Transcendental Bloviation

Politics, Space, Japan

Monday, June 28, 2004

For a kinder, more literary, Homeland Security

The heavy-handed treatment of Elena Lappin at the hands of the INS and Homeland Security is yesterday's news, but the story is still making the rounds - John Carter McKnight sent me a link to her Guardian article just today. I thought I'd exhausted myself on the topic in Marc Cooper's comment section, but today ... well, when you're an intellectual snob like me, mordant thought springs eternal.

Read the story, if you haven't. Pretty disturbing, isn't it? If (as even some CIA agents now speculate) bin Laden helps Bush to a second term with yet another major attack, we can expect more of the same.

I suspect there is ideological profiling going on in the Terrorist Threat Integration Center databases, since Lappin has contributed to Granta and perhaps other leftish rags. But maybe the problem is that there's just not enough ideological profiling. You see, Elena's case is tricky. Justice requires detailed scrutiny of the facts of a case.

What's a beleagured, overworked Homeland Security official to do? Think of all the background reading required. Still, let's be optimistic. Let's imagine a kinder, more literary, Homeland Security.

"Well, Ms. Lappin, we're a bit dismayed that you'd write for such virulently anti-American publication as The Guardian, not to mention Granta, but your years at the helm of Jewish Quarterly and your years in Israel introduce some nettlesome ambiguities, and your sympathetic interview with an Iraqi poet favored by those wonks over at State would seem to argue for clemency. Well, but you know those poets: mercurial, unreliable, romantic, irretrievably radical. Not to mention ungrateful: just read this interview of Sinoon Anton with Amy Goodman. Really, you can't trust them further than you could throw Arthur Andersen's audit report from their investigation of Ahmed Chalabi's gutting of a Jordanian bank.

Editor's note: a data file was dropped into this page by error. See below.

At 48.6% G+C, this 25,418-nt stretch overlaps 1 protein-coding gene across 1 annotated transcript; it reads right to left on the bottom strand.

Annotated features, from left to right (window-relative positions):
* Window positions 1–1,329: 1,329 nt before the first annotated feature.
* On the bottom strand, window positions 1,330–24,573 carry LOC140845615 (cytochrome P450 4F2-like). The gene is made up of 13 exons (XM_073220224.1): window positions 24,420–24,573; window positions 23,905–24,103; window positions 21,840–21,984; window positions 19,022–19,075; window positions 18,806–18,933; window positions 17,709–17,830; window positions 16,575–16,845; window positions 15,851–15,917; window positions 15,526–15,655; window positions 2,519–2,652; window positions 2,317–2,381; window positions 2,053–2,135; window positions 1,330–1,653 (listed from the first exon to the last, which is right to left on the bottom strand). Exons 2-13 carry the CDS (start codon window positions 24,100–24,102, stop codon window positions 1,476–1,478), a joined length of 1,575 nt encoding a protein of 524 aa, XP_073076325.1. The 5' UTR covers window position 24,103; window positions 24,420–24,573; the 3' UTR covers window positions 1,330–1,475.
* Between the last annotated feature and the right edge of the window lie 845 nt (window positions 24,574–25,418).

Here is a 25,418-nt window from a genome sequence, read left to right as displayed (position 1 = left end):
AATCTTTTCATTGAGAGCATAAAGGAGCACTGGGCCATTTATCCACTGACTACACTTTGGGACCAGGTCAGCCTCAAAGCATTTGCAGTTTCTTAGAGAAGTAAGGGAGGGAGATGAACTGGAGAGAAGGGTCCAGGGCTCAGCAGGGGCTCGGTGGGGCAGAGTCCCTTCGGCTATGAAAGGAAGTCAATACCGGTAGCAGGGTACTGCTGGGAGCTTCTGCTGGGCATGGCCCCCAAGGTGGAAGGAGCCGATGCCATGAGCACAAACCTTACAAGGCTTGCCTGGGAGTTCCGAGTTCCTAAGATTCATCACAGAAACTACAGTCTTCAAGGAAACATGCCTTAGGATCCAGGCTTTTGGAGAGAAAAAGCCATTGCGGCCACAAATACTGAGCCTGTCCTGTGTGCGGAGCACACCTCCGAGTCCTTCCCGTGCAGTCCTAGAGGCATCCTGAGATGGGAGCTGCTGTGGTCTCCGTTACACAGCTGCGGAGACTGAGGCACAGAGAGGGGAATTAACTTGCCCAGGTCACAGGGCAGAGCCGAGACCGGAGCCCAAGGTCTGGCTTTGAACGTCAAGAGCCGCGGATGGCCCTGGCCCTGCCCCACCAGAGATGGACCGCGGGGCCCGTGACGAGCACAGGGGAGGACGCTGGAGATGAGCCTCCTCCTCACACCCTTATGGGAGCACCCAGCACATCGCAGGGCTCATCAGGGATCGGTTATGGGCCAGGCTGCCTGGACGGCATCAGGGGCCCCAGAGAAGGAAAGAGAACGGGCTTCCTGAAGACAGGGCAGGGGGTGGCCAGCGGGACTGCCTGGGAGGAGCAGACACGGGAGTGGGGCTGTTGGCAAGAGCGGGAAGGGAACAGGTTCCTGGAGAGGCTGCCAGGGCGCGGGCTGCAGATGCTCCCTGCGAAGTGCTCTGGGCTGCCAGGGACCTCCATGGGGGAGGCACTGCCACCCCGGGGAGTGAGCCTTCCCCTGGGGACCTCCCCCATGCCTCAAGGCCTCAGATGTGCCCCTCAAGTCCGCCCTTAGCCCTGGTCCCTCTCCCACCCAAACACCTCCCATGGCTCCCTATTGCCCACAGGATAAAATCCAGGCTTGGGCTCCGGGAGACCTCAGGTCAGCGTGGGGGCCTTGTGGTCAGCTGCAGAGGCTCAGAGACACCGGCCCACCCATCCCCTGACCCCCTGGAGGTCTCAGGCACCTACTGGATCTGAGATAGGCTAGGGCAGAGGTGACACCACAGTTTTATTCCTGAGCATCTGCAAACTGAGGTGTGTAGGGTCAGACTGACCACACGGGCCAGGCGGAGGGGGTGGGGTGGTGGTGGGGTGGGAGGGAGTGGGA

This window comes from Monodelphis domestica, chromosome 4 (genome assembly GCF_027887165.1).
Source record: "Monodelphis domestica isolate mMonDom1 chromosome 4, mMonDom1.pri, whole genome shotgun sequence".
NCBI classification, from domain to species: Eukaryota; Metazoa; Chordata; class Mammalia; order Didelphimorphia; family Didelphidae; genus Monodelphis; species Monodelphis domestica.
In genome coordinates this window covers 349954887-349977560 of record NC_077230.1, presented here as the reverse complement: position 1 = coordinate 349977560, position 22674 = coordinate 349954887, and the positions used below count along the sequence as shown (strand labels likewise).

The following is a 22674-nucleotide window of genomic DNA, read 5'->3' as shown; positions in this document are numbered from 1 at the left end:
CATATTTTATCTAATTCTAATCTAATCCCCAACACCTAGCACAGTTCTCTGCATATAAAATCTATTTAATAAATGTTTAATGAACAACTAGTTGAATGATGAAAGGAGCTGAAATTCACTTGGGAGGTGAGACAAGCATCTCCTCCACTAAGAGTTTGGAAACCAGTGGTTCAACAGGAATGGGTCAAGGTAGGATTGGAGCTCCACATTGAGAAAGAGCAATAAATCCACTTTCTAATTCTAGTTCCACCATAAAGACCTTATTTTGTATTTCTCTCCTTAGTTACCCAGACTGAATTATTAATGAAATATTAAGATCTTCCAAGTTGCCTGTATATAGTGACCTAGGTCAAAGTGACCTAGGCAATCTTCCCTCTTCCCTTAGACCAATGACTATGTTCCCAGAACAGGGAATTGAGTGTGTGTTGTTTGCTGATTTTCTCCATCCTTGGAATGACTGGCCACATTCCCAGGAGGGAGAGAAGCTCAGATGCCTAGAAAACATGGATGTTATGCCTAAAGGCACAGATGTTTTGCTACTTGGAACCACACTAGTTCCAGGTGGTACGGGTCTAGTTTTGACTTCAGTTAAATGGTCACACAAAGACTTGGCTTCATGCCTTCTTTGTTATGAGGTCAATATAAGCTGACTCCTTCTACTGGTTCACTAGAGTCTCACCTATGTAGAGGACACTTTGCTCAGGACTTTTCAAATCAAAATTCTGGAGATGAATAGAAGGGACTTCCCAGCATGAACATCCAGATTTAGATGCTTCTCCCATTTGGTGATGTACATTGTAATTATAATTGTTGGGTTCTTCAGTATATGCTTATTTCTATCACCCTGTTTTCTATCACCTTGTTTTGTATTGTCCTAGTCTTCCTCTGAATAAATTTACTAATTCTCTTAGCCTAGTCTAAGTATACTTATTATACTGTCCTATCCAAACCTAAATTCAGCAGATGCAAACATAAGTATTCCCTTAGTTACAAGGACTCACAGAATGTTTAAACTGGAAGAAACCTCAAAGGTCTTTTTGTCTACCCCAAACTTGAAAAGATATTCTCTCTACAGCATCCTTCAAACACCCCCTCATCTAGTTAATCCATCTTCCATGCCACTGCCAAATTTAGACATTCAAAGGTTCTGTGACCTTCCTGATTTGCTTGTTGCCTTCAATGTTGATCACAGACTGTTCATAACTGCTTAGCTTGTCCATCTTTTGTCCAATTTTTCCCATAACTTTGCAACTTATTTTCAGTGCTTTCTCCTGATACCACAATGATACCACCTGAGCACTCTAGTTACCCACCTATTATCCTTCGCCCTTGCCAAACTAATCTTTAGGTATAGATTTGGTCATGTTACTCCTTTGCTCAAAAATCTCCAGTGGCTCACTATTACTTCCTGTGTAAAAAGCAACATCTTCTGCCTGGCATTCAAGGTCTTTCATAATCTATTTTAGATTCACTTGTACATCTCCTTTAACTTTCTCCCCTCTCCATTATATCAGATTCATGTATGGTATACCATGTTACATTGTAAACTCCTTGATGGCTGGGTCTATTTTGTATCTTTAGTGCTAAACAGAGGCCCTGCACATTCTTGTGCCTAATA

"Hmm. All right: we'll incarcerate you, but ... we'll clean the toilet in your cell before you take up residence, we'll only strip you down to your undies when we do the body search, and you'll be allowed use the same junk-food vending machines as the prison guards. However, you will have to sign this form saying that you won't write any pieces critical of your incarceration or treatment. Fair enough? The choice is yours.

"Oh, by the way: loved Foreign Brides. Would you autograph this copy before I send it to my daughter? She's in her second year at Barnard, in the middle of a sophomore slump, and she'd be so thrilled."

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